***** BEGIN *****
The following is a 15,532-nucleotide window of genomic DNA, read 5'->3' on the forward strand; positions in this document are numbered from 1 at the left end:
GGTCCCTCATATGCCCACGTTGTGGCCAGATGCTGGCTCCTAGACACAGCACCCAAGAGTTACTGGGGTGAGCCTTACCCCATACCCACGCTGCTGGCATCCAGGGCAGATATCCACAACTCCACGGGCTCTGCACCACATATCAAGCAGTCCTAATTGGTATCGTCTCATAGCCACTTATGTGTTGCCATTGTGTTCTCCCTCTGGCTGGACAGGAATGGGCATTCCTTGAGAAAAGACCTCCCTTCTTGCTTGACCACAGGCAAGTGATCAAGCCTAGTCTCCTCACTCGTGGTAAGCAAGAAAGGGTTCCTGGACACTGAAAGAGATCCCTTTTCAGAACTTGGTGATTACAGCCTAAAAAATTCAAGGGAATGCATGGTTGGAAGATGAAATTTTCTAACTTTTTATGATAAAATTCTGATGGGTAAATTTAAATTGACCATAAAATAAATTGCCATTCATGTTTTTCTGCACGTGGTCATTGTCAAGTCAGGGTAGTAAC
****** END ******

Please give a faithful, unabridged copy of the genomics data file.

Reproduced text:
The following is a 15,532-nucleotide window of genomic DNA, read 5'->3' on the forward strand; positions in this document are numbered from 1 at the left end:
GGTCCCTCATATGCCCACGTTGTGGCCAGATGCTGGCTCCTAGACACAGCACCCAAGAGTTACTGGGGTGAGCCTTACCCCATACCCACGCTGCTGGCATCCAGGGCAGATATCCACAACTCCACGGGCTCTGCACCACATATCAAGCAGTCCTAATTGGTATCGTCTCATAGCCACTTATGTGTTGCCATTGTGTTCTCCCTCTGGCTGGACAGGAATGGGCATTCCTTGAGAAAAGACCTCCCTTCTTGCTTGACCACAGGCAAGTGATCAAGCCTAGTCTCCTCACTCGTGGTAAGCAAGAAAGGGTTCCTGGACACTGAAAGAGATCCCTTTTCAGAACTTGGTGATTACAGCCTAAAAAATTCAAGGGAATGCATGGTTGGAAGATGAAATTTTCTAACTTTTTATGATAAAATTCTGATGGGTAAATTTAAATTGACCATAAAATAAATTGCCATTCATGTTTTTCTGCACGTGGTCATTGTCAAGTCAGGGTAGTAAC